Monrovia — New equipment will help government expand vaccine coverage nationwide
UNICEF has officially handed over 15 generators to the Government of Liberia to help ensure all children are immunized with vaccines that have been properly and safely stored.
Procured with funds from the GAVI Alliance, the generators will bolster the capacity of health facilities in 13 counties to store vaccines at correct temperatures.
The donation comes as Liberia prepares to add at least two new vaccines to its national immunization schedule.
"The Government of Liberia is working toward the day when no Liberian child will die of a vaccine-preventable illness," said Deputy Minister for Administration Matthew Flomo, who accepted the generators on behalf of the Ministry of Health and Social Welfare at a ceremony on 4 June at JFK Memorial Hospital.
"These generators put us one step closer to realizing that dream by ensuring we can keep our vaccines safe and effective."
With support from UNICEF and other partners, the Government of Liberia guarantees all children less than one year old access to six free vaccines through its Expanded Programme on Immunization (EPI).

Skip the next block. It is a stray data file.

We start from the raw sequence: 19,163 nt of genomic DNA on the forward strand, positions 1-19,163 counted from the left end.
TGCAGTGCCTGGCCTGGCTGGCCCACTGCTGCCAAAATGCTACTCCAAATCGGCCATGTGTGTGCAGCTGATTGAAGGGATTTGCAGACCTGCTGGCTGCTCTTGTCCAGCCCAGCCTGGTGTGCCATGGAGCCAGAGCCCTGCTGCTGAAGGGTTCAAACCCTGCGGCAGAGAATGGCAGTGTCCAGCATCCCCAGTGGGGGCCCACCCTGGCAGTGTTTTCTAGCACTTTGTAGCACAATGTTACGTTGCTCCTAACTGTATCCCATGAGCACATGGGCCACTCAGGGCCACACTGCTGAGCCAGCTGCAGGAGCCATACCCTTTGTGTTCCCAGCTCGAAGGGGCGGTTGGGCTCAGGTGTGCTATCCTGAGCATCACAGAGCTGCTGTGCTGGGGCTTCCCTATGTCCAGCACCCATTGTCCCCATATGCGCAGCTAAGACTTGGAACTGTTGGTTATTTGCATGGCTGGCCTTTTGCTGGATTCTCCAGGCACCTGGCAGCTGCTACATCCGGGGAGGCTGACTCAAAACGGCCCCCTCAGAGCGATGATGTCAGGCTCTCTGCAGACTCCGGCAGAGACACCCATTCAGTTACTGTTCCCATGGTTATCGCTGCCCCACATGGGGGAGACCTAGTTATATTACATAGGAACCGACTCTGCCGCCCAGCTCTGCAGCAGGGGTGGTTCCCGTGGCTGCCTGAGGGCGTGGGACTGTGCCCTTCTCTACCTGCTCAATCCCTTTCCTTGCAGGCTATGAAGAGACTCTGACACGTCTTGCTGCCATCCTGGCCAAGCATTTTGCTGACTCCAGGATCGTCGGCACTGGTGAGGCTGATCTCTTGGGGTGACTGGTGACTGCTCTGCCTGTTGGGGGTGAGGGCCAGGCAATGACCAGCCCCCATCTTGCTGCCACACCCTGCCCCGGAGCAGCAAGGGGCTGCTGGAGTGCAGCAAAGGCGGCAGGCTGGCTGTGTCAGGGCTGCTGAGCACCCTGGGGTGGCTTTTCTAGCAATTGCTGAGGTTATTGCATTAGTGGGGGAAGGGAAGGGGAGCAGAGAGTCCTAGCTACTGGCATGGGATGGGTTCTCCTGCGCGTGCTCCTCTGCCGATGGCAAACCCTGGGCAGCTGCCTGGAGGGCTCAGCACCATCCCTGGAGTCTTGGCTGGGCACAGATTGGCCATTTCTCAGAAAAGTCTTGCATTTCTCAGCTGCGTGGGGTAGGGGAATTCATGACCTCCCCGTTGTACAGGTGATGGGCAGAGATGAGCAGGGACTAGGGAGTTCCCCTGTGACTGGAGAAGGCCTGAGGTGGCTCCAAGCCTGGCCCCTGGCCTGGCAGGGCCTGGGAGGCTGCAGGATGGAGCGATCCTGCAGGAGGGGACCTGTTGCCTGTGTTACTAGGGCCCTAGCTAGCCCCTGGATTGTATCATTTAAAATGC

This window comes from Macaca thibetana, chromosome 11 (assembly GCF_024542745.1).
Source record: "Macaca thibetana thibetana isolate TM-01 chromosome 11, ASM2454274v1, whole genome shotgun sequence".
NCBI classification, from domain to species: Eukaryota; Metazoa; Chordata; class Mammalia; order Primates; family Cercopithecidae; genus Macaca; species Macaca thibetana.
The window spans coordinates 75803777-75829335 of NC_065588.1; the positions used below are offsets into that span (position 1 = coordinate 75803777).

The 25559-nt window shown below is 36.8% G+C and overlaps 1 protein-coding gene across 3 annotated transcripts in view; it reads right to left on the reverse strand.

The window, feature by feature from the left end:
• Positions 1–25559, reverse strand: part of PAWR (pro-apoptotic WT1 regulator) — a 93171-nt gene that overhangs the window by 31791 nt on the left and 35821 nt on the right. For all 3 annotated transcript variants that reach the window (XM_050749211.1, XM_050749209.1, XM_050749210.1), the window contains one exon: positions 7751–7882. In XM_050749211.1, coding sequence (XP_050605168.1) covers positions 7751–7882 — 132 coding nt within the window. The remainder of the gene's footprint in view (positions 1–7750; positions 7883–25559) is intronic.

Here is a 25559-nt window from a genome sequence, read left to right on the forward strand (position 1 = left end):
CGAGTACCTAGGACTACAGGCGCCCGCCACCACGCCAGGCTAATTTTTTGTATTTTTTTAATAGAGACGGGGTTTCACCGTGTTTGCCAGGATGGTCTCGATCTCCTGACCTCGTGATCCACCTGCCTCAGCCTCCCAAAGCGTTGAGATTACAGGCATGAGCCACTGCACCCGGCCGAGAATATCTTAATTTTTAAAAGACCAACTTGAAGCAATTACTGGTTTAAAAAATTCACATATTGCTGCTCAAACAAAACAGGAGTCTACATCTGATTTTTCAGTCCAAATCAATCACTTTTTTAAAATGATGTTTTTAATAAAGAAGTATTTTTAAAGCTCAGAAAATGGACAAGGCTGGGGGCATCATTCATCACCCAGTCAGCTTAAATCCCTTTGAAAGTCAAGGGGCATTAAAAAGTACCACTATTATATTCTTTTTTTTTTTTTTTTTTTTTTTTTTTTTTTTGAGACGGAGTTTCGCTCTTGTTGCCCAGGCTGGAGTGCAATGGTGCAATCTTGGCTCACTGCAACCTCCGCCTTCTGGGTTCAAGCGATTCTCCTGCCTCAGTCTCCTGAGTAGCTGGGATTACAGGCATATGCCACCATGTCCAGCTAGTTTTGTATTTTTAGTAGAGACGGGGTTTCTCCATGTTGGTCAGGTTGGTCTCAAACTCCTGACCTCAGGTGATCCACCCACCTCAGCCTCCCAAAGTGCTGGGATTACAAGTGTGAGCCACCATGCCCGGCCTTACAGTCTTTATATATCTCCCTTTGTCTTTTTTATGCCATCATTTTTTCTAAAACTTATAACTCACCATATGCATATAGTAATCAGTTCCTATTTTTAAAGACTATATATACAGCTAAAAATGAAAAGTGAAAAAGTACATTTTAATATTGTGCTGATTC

These vaccines, imported by UNICEF for the government, protect against common childhood diseases like pneumonia, measles and polio.
Over the next nine months, Liberia intends to add the rotavirus vaccine and the inactivated polio vaccine (IPV) to its EPI schedule. It will also pilot the HPV (human papilloma virus) vaccine in Bong and Nimba counties.
As Liberia is heavily dependent on generators for reliable electricity, the introduction of these new vaccines would strain existing power supplies. The new generators will help considerably in maintaining the viability of all vaccines.
"Ensuring all children are immunized is one way Liberia can continue to reduce its under-five mortality rate," said UNICEF Representative Sheldon Yett.
"But without a functioning cold chain to keep those vaccines at the right temperatures, Liberia's immunization programme will not achieve its objectives."
Both Deputy Minister Flomo and Mr. Yett stressed that the generators need to be properly maintained in order to ensure that the target group of more than 155,000 Liberian children under one continue to receive vaccines.
In Liberia, approximately one quarter of deaths of children under five are due to measles and pneumonia, both vaccine-preventable diseases.
Bong and Grand Gedeh counties will receive two high capacity 100 kva generators each and will serve as regional vaccine storage sites.
With larger quantities of EPI vaccines in these counties, the government can drastically cut down the time needed to restock vaccine stores in counties far from Monrovia, where all restock requests are now processed.
The central EPI office in Monrovia also received one 100 kva generator to support the introduction of the new vaccines.
The remaining 10 counties each received one 20 kva generator. Bomi and Grand Cape Mount counties did not receive any generators as they had been previously provided with equipment.